11 thoughts on “Favorite sports memories

  1. So we are seriously hoping they convert Pena Jr to a pitcher. I mean, the boy can not hit, can not even bunt & was more effective pitching than half our bullpen! He struck Pudge out looking! And did you see him field that ball? He could win a gold glove as a pitcher!

    My favorite sports memory in person was game 6 of the ’92 World Series. I was a big Blue Jays fan back then – had been following them for about 5 years or so & my dad got tickets to that game through some business contacts. We were in the lower level behind home plate and got to see that amazing back & forth game between the Braves & Blue Jays – my heart was in my throat the entire game! It was really sweet to witness a world series celebration in person – too bad that was before they handed out the trophies on the field because my baseball boyfriend Pat Borders was the MVP!

  2. Thanks for the Pena clip. I didn’t know! What a beautiful hook he threw.

    I’m a Jays fan from day one of the franchise and while the first series win was really sweet I was out of town and missed the celebration. The next year, I’m hosting a watching party for the final game of the series. I remember it looking bleak at the top of the 9th, everyone was sure we had lost, and I just got a feeling that it was going to work out alright. And then the Carter homer, hitting the street and walking down to Skydome – absolutely amazing.

    My other favourite memory is one I can’t pin a date on but I’m pretty sure it was some time in 2003. I had been turned off the game after the ’94 strike. On that day, my brother persuaded me to come out with his family for a game. On the mound? Roy Halladay, pitching a no-hitter until it was broken up in the seventh. And that day, I fell back in love with the beauty of the game. Took me a couple of seasons after that to get back into full swing but now here I am, spending hours a day reading sports blogs.

    I actually got to meet Mr. Halladay last season and thanked him for rekindling my love for the game. And can I say, close up and out of uniform, the man is incredibly hot? Gorgeous smile. Beautiful eyes. I’m now obsessed. :)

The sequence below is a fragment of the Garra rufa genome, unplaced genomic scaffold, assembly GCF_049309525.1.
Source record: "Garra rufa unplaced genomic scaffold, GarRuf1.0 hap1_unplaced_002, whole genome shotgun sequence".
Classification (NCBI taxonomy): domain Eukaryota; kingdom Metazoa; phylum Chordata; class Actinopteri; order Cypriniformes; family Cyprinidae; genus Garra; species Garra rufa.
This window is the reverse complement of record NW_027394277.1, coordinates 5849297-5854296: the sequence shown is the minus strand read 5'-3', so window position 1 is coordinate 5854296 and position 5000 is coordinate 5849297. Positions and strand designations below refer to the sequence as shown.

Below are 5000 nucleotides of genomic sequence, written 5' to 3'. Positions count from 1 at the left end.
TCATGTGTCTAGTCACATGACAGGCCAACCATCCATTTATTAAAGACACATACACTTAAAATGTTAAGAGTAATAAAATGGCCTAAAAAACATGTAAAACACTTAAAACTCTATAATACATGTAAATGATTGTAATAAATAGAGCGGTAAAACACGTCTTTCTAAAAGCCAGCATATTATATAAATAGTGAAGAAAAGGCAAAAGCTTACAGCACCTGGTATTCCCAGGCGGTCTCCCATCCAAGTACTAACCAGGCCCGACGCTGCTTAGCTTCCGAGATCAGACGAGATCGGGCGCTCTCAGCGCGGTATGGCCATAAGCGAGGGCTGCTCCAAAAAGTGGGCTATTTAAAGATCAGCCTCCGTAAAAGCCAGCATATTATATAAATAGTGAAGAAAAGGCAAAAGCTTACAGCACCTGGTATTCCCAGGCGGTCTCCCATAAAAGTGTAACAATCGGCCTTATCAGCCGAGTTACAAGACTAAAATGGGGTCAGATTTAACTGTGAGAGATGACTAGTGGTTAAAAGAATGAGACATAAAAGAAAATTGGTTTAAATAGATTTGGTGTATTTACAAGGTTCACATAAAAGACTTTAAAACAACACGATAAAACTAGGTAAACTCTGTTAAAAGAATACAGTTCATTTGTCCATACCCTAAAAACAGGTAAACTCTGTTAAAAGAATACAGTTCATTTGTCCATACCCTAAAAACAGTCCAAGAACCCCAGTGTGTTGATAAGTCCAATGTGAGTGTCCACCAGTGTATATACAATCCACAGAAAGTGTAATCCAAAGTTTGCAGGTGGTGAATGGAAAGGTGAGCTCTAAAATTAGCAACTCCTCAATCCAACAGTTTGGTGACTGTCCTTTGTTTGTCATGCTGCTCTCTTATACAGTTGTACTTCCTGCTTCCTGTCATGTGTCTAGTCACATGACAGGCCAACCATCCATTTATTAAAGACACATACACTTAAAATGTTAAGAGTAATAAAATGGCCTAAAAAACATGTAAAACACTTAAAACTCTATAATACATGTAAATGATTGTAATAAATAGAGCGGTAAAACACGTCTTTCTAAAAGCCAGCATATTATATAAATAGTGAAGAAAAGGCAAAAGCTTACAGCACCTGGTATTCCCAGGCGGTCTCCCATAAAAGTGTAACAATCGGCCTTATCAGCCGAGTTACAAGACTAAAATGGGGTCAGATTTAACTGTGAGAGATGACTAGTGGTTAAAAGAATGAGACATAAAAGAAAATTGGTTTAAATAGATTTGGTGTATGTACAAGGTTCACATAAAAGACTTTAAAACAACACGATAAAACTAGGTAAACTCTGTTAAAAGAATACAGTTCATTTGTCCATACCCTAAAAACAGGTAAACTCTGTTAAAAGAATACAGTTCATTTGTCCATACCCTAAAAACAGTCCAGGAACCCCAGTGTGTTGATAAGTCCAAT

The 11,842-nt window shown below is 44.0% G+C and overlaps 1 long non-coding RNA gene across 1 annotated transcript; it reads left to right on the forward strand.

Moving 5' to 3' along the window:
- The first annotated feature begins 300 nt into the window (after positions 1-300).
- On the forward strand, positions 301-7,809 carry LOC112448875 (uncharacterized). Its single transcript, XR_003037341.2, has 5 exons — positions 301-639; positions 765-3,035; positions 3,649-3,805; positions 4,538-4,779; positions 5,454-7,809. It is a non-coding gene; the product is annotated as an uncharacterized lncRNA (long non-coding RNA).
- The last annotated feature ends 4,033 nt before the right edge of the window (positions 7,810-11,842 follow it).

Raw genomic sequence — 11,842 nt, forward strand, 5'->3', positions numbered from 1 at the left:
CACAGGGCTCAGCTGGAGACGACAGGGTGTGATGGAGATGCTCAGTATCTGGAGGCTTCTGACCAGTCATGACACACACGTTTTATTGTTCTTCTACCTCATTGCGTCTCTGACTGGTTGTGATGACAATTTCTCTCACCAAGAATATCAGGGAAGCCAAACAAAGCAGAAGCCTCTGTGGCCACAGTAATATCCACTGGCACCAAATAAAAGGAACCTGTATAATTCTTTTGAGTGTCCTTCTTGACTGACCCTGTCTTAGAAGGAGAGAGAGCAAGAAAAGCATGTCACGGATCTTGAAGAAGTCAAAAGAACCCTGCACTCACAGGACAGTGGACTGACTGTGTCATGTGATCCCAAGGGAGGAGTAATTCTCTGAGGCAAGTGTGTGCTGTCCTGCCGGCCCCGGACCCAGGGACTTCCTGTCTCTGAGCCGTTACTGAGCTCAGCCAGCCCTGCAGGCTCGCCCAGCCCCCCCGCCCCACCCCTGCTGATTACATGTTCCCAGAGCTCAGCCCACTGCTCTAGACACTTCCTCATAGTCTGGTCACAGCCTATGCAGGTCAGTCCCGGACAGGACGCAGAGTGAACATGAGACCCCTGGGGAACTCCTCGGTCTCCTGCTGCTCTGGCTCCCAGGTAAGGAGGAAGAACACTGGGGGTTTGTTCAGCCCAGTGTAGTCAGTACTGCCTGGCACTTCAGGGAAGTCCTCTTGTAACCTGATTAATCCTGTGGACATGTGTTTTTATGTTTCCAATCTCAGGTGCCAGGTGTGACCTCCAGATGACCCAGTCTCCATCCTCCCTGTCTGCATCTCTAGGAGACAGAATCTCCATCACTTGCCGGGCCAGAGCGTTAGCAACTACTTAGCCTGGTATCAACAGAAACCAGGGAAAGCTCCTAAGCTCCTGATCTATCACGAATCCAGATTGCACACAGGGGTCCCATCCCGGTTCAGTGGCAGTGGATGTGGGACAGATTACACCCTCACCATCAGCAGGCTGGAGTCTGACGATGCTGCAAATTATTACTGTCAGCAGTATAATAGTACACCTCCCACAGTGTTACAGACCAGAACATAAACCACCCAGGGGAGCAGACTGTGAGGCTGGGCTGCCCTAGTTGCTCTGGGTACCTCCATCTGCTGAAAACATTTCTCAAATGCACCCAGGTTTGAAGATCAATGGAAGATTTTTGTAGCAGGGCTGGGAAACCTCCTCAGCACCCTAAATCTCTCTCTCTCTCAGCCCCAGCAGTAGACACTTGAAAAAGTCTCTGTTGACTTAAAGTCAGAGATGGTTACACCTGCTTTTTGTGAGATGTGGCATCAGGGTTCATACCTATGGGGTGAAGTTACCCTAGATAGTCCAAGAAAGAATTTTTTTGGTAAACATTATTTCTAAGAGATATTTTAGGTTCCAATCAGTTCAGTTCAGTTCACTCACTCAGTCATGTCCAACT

3. Monday Night Football. Jets at Bears. Overtime. Jmiss a field goal and the Bears march down the field. Cap Boso catches a pass from Jim Harbaugh in the end zone and comes up with about 1 square yard of sod stuck in his face mask. Mom and I rejoice. Wait a minute…the officials are calling the Jets back on the field. Instant replay says he was down on the 1 foot line. Confusion. Bears score on the next play to make it official.

    Also, I remember the day Eric Show beaned Andre Dawson. The Hawk was my Mom’s favorite player, and she was crying.

  4. Sometimes our greatest sports memories aren’t necessarily the most significant historically. In fact, some people may not even know it happened or care that it did (which is what Minda is talking about with a minor league game). My best memories so far of course involve hockey. And while I made it into the building for a Stanley Cup Finals game, I hardly remember anything about it. All I remember was the nervousness of buying tickets from a scalper and hoping I wasn’t getting ripped off. The games that (to this point in my life) have been the most memorable for me personally were actually in the earlier rounds of the same playoffs, which no one outside of fans of my team would give a shit about. I remember those two games much more vividly. The intensity, the passion, the nerves, everything. Those games both were crucial to a successful playoff run, but I think even so, they would stand alone as my best experiences at hockey games. It’s amazing the way any event, big or small, can have such a profound impact on you, and remind you why you love the game so much.